There have been quite investments from Europe, including Germany, to Vietnam. At AHK, we recognized a lot of German investors’ interests to Vietnam, many are considering to diversify production facilities out of China to serve the whole Asia Pacific and European markets.

Nevertheless, some German firms may hesitate to come to Vietnam as they are not as familiar with the country as with China, or Eastern Europe. But it should change in the next few years, as more and more European investors are satisfied with the quality of the investment environment. So I think this is only a matter of time until we see more investments from European countries to Vietnam, especially as the EVFTA is coming into force.

Ywert Visser, vice chairman of European Chamber of Commerce in Vietnam (Eurocham):

 Ywert Visser.

It is actually very amazing that we have such a conference, especially as many parts of the world are still in lockdown or limited economic-socio conditions because of the Covid-19 pandemic.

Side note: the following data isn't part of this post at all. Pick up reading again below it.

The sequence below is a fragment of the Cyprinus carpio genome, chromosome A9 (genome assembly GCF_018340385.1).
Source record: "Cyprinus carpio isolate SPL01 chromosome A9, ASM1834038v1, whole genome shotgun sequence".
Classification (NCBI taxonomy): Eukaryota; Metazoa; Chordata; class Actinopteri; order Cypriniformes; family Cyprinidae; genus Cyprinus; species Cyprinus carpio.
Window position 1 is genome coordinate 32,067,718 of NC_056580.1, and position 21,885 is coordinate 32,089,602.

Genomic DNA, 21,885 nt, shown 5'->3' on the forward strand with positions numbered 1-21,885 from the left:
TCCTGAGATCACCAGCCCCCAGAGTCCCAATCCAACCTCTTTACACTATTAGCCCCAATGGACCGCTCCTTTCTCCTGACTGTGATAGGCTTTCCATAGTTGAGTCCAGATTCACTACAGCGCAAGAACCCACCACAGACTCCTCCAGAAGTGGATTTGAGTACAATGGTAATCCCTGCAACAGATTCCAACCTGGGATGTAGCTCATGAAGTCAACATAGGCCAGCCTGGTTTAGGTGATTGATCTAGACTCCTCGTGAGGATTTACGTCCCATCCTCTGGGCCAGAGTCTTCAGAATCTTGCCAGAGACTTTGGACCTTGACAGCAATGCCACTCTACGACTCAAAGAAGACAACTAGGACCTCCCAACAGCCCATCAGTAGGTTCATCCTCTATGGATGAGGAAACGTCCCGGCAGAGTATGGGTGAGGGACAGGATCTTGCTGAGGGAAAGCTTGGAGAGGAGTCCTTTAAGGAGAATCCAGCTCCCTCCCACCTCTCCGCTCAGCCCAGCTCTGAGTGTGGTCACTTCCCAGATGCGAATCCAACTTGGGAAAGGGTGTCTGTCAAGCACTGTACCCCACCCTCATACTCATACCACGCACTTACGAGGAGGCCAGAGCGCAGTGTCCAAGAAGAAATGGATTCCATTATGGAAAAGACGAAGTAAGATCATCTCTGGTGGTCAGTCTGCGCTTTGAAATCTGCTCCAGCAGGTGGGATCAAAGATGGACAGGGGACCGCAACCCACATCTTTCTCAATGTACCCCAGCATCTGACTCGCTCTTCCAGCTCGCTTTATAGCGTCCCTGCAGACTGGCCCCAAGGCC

Here, we have a safe environment and a conference to discuss the investment opportunities and the future of Hanoi.

I have been attending several investment promotions events, including some from Hanoi in previous years, but this one has been the largest so far.

What impressed me the most was the speech of Chairman of the Hanoi People’s Committee Nguyen Duc Chung, as he talked about the specific targets the local authorities have for the development of Hanoi, and also the targets for the development of e-government and other crucial fields.

Hanoi is also very hard working in ensuring smooth business activities.

For foreign investors, especially from Europe, the most important factors for them in assessing a potential investment destination is the education system, the availability of skilled workforce and infrastructures.

Vietnam pays very strong attention to how it compares with other countries in the region, this is very helpful in improving its business environment. For example, the World Bank has made a lot of assessment in doing business in Vietnam, and the country is very actively working to improve its ranking in the report.